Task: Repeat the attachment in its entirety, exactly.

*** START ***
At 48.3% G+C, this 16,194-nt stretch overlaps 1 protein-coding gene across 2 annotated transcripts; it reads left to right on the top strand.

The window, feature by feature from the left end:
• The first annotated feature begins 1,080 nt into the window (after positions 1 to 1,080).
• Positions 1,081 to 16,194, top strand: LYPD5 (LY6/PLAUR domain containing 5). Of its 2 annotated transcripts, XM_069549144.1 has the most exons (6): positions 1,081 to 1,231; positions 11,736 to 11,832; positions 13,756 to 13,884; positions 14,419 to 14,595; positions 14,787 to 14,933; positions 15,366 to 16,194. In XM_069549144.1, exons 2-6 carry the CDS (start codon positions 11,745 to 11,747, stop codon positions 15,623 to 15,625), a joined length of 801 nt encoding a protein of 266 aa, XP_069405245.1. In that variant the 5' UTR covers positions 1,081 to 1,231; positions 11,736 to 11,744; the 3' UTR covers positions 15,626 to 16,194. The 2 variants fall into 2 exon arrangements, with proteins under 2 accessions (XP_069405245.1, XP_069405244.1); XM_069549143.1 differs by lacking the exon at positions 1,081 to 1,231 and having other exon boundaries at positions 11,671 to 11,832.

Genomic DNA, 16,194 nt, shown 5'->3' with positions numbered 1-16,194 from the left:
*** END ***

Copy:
At 48.3% G+C, this 16,194-nt stretch overlaps 1 protein-coding gene across 2 annotated transcripts; it reads left to right on the top strand.

The window, feature by feature from the left end:
• The first annotated feature begins 1,080 nt into the window (after positions 1 to 1,080).
• Positions 1,081 to 16,194, top strand: LYPD5 (LY6/PLAUR domain containing 5). Of its 2 annotated transcripts, XM_069549144.1 has the most exons (6): positions 1,081 to 1,231; positions 11,736 to 11,832; positions 13,756 to 13,884; positions 14,419 to 14,595; positions 14,787 to 14,933; positions 15,366 to 16,194. In XM_069549144.1, exons 2-6 carry the CDS (start codon positions 11,745 to 11,747, stop codon positions 15,623 to 15,625), a joined length of 801 nt encoding a protein of 266 aa, XP_069405245.1. In that variant the 5' UTR covers positions 1,081 to 1,231; positions 11,736 to 11,744; the 3' UTR covers positions 15,626 to 16,194. The 2 variants fall into 2 exon arrangements, with proteins under 2 accessions (XP_069405245.1, XP_069405244.1); XM_069549143.1 differs by lacking the exon at positions 1,081 to 1,231 and having other exon boundaries at positions 11,671 to 11,832.

Genomic DNA, 16,194 nt, shown 5'->3' with positions numbered 1-16,194 from the left: